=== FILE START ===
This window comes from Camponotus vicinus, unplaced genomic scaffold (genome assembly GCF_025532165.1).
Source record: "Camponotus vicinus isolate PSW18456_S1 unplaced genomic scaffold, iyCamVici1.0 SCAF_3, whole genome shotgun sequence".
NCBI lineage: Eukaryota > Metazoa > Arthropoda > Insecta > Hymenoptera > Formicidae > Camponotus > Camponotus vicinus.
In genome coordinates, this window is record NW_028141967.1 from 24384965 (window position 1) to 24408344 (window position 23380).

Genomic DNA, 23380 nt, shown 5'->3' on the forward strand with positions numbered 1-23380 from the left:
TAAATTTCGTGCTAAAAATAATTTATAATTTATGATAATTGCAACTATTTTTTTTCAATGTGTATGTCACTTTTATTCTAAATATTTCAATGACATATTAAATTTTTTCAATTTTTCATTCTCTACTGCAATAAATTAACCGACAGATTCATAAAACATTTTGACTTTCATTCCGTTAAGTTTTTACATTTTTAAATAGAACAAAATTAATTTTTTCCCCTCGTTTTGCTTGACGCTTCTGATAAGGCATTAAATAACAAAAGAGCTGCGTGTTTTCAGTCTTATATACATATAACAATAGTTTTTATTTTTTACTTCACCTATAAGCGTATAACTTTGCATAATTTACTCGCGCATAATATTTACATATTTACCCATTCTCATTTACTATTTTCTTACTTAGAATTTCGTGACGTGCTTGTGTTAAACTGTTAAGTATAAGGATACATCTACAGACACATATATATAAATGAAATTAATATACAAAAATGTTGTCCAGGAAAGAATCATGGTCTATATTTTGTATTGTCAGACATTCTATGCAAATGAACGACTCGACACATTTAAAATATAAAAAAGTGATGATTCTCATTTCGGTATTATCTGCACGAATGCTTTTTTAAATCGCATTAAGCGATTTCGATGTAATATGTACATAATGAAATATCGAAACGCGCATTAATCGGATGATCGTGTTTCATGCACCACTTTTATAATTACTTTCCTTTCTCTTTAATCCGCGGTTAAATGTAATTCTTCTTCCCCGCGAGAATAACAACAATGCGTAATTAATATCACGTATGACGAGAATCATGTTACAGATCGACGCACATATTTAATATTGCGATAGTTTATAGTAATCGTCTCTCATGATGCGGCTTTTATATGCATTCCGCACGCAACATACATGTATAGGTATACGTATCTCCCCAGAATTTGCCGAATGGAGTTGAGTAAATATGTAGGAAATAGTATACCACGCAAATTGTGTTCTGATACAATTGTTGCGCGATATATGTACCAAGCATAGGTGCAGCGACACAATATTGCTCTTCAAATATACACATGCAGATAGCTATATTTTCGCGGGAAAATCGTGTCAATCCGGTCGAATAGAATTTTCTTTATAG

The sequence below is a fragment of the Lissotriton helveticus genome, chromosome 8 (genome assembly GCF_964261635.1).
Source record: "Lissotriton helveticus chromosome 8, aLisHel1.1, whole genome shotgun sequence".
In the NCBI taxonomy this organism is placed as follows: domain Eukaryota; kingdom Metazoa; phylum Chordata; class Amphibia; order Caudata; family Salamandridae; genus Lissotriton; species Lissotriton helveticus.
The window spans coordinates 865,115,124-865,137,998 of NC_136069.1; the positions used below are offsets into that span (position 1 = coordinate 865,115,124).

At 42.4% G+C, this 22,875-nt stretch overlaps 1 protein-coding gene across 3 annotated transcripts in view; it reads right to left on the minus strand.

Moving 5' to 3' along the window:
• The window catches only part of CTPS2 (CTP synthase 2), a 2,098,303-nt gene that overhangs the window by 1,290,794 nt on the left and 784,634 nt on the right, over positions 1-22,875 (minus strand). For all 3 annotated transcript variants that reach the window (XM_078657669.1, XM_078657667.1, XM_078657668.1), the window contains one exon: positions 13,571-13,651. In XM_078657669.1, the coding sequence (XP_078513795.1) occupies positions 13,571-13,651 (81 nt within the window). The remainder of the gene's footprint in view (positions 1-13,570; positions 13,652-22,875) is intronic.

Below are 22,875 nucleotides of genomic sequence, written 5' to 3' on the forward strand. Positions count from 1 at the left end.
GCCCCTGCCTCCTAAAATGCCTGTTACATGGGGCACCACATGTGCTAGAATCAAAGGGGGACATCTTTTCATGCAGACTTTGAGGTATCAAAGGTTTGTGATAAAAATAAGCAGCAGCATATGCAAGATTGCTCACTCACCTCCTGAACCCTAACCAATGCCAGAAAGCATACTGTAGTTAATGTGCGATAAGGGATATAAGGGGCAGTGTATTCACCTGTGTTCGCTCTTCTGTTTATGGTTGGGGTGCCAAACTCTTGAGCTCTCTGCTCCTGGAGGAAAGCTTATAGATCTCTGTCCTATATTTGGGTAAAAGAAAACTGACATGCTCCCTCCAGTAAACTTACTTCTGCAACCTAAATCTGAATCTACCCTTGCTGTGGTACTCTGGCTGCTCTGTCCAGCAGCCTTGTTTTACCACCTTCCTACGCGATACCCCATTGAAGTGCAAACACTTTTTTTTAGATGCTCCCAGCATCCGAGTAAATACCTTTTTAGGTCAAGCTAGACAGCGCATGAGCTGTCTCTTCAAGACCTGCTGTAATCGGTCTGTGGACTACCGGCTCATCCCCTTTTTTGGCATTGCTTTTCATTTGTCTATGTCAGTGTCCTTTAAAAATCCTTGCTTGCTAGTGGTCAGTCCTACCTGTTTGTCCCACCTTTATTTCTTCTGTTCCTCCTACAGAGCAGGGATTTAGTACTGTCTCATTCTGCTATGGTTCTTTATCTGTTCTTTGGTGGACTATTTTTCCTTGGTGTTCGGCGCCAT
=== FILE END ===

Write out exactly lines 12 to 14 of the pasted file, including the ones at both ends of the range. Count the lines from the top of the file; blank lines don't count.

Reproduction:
Moving 5' to 3' along the window:
• The window catches only part of CTPS2 (CTP synthase 2), a 2,098,303-nt gene that overhangs the window by 1,290,794 nt on the left and 784,634 nt on the right, over positions 1-22,875 (minus strand). For all 3 annotated transcript variants that reach the window (XM_078657669.1, XM_078657667.1, XM_078657668.1), the window contains one exon: positions 13,571-13,651. In XM_078657669.1, the coding sequence (XP_078513795.1) occupies positions 13,571-13,651 (81 nt within the window). The remainder of the gene's footprint in view (positions 1-13,570; positions 13,652-22,875) is intronic.

Below are 22,875 nucleotides of genomic sequence, written 5' to 3' on the forward strand. Positions count from 1 at the left end.